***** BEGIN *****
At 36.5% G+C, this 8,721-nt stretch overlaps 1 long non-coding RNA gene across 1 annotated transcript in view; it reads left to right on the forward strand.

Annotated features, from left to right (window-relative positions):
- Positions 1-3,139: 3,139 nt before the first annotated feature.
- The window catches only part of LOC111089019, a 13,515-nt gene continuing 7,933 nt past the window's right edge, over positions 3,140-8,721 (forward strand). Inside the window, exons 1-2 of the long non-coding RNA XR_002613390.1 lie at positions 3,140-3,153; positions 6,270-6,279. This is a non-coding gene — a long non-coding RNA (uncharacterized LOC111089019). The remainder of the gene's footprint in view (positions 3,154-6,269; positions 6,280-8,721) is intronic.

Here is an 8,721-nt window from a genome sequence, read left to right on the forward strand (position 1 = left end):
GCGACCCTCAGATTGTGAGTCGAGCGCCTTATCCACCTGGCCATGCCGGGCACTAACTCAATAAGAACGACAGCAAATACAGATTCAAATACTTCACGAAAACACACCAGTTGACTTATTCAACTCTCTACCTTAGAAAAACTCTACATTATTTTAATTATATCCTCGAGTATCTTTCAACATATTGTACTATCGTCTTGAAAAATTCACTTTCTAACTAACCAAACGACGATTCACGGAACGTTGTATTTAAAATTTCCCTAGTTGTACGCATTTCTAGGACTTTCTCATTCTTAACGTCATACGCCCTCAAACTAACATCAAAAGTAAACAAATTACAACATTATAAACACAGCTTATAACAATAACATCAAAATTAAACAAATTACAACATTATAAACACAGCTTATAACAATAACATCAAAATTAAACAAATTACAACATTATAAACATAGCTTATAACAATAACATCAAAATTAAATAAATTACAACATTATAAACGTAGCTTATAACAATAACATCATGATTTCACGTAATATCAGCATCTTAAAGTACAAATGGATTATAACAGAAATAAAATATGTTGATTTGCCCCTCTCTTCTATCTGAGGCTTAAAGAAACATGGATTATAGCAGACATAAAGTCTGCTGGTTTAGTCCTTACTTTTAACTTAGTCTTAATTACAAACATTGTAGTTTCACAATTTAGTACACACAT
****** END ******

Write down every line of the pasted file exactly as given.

At 36.5% G+C, this 8,721-nt stretch overlaps 1 long non-coding RNA gene across 1 annotated transcript in view; it reads left to right on the forward strand.

Annotated features, from left to right (window-relative positions):
- Positions 1-3,139: 3,139 nt before the first annotated feature.
- The window catches only part of LOC111089019, a 13,515-nt gene continuing 7,933 nt past the window's right edge, over positions 3,140-8,721 (forward strand). Inside the window, exons 1-2 of the long non-coding RNA XR_002613390.1 lie at positions 3,140-3,153; positions 6,270-6,279. This is a non-coding gene — a long non-coding RNA (uncharacterized LOC111089019). The remainder of the gene's footprint in view (positions 3,154-6,269; positions 6,280-8,721) is intronic.

Here is an 8,721-nt window from a genome sequence, read left to right on the forward strand (position 1 = left end):
GCGACCCTCAGATTGTGAGTCGAGCGCCTTATCCACCTGGCCATGCCGGGCACTAACTCAATAAGAACGACAGCAAATACAGATTCAAATACTTCACGAAAACACACCAGTTGACTTATTCAACTCTCTACCTTAGAAAAACTCTACATTATTTTAATTATATCCTCGAGTATCTTTCAACATATTGTACTATCGTCTTGAAAAATTCACTTTCTAACTAACCAAACGACGATTCACGGAACGTTGTATTTAAAATTTCCCTAGTTGTACGCATTTCTAGGACTTTCTCATTCTTAACGTCATACGCCCTCAAACTAACATCAAAAGTAAACAAATTACAACATTATAAACACAGCTTATAACAATAACATCAAAATTAAACAAATTACAACATTATAAACACAGCTTATAACAATAACATCAAAATTAAACAAATTACAACATTATAAACATAGCTTATAACAATAACATCAAAATTAAATAAATTACAACATTATAAACGTAGCTTATAACAATAACATCATGATTTCACGTAATATCAGCATCTTAAAGTACAAATGGATTATAACAGAAATAAAATATGTTGATTTGCCCCTCTCTTCTATCTGAGGCTTAAAGAAACATGGATTATAGCAGACATAAAGTCTGCTGGTTTAGTCCTTACTTTTAACTTAGTCTTAATTACAAACATTGTAGTTTCACAATTTAGTACACACAT